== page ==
The Great European Road Trip, Part 2

It was time to leave the serenity of Lake Bled behind and drive into the neighboring country of Italy.  My role on this trip quickly became evident: The Navigator.  I had spent the several weeks prior researching where to stay, what to see and how to get there.  I was really the only one who knew where we were going – Ross didn’t even know which hotels we had reserved.  So it was completely up to me to show us the way, no pressure!  With Ross behind the wheel while I was glued to my Google Maps app, we made our way toward the Adriatic Sea and drove into Italy.

Our next destination was the magical city of Venice.  Looking back, we now realize this wasn’t the best choice for those who wanted part of this trip to be about cycling – especially since bicycles aren’t even allowed in the city.  So the bikes, along with the car, stayed behind on the mainland in a parking garage while we hopped aboard a ferry to take us into Venice.  My favorite part of the ferry ride was watching Joan, all wide-eyed with her mouth open, gazing in disbelief at the scenery.  I felt the same – Venice is an unbelievable place and the fact that it even exists at all is remarkable.    This unusual city is situated on 117 islands with over 150 canals, all connected by over 400 bridges.  All of the buildings in Venice are supported on wooden posts (still intact after all these centuries, which is amazing) that are driven into the ground to create a solid foundation.  As our ferry jetted through the Giudecca Canal, one of the major waterways, it was like riding on a liquid highway without lanes – boats of all sizes, moving at various speeds and zipping in all directions. It was mesmerizing to watch.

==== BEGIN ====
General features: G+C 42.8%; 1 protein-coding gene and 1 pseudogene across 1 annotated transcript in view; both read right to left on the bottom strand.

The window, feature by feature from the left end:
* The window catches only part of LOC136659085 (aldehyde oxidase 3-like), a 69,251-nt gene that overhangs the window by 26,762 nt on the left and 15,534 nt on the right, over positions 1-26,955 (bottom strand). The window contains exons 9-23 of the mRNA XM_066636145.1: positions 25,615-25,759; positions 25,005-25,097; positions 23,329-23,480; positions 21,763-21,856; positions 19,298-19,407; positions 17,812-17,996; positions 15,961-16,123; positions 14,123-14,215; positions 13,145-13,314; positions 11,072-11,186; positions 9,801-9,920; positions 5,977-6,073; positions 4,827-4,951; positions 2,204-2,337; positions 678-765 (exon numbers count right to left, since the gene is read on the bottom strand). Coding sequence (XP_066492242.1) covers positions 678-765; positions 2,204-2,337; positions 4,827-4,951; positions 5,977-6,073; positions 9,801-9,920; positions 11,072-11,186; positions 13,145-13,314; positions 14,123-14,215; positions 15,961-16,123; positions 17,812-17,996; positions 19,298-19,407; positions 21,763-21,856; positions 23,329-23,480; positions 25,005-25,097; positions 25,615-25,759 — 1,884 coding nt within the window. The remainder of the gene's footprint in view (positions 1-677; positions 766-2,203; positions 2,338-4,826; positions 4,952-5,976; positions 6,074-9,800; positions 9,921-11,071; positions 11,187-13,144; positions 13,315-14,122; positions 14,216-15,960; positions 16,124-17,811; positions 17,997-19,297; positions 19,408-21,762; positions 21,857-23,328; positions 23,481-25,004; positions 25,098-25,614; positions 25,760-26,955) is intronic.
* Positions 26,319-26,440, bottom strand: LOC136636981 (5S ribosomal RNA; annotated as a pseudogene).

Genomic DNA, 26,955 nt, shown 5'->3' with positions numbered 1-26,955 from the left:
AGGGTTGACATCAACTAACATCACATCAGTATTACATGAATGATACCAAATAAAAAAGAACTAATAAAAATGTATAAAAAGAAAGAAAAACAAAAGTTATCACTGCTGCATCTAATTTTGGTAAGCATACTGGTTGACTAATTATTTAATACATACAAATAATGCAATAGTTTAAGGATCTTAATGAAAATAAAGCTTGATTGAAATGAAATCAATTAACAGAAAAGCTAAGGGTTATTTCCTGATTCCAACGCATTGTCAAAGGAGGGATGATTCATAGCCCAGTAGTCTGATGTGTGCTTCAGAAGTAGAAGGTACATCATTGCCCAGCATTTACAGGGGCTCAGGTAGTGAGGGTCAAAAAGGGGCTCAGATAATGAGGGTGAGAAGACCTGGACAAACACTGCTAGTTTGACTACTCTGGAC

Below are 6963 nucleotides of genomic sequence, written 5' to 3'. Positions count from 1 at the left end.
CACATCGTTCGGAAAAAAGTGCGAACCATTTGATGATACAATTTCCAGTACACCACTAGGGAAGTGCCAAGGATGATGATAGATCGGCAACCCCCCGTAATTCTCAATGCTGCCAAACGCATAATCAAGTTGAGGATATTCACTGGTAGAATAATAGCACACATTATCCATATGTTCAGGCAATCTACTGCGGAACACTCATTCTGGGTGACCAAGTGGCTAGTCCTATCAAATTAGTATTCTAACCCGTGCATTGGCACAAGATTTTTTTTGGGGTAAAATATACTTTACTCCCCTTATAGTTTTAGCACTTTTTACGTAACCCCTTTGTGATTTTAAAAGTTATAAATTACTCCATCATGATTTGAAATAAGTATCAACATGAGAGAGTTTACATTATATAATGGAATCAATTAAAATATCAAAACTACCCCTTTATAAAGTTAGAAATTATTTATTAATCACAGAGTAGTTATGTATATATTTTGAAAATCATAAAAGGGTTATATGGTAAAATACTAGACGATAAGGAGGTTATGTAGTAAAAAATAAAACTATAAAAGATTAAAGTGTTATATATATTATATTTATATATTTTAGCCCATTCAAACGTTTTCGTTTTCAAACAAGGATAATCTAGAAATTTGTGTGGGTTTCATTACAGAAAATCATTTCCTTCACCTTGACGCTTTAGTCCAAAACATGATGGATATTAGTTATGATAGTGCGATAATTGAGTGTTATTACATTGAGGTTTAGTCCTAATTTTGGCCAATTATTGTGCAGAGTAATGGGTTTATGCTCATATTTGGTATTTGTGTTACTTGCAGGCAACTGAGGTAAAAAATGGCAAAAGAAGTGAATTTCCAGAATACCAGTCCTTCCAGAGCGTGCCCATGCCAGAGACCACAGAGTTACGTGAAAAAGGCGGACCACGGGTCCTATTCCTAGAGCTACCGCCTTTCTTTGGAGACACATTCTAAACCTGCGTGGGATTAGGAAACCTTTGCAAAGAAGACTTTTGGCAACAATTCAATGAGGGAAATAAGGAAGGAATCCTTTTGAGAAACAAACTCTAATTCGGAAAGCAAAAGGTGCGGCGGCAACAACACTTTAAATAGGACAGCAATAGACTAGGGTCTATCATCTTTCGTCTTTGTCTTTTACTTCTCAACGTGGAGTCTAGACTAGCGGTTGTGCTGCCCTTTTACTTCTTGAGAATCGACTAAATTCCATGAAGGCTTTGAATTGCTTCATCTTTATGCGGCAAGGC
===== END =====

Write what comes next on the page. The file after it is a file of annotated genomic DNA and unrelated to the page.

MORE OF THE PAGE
The ferry docked at St. Mark’s Square and we disembarked, luggage-on-wheels trailing behind us.  I knew our hotel was near St. Marks’ Square, somewhere, so we weaved our way through what seemed like a solid mass of people.  It was crazy!  I knew Venice was going to be crowded, but I had no idea it was going to be this crowded.  We finally arrived at our hotel and, after heaving our luggage up the narrow flight of stairs, were grateful and excited to be in Italy.

One thing I had read about Venice and now know firsthand to be true – any travel budget that you had sworn you were going to stick to is just going to become one broken promise. You can just forget about a budget in Venice because this place is expensive and, frankly, don’t even worry about it.  If you want to enjoy yourself in Venice, now’s not the time to fret over every spent euro.  The food is pricey and the portions are small, just accept it.  There are shops, more shops than I have ever seen in my life, tempting you down every alleyway.  The cliché gondola rides seem like a rip-off, but you know what?  That ride was the highlight of our visit!  You have to arrive in Venice with the mindset that it’s going to be expensive, it’s going to be crowded and it’s going to be one of the most bizarre and beautiful cities you will ever see. Only then will you be able to appreciate Venice and relax into it.

And if you enjoy taking photos, like I do, then there is no better place to get lost, just you and your camera. Early one morning I set out on my own, while most folks were still asleep, and it was magical.  All the canals, all the tiny bridges, all the little boats, all the golden light peeking through – amazing.  Not to mention the lack of people and all the solitude – that was the best part.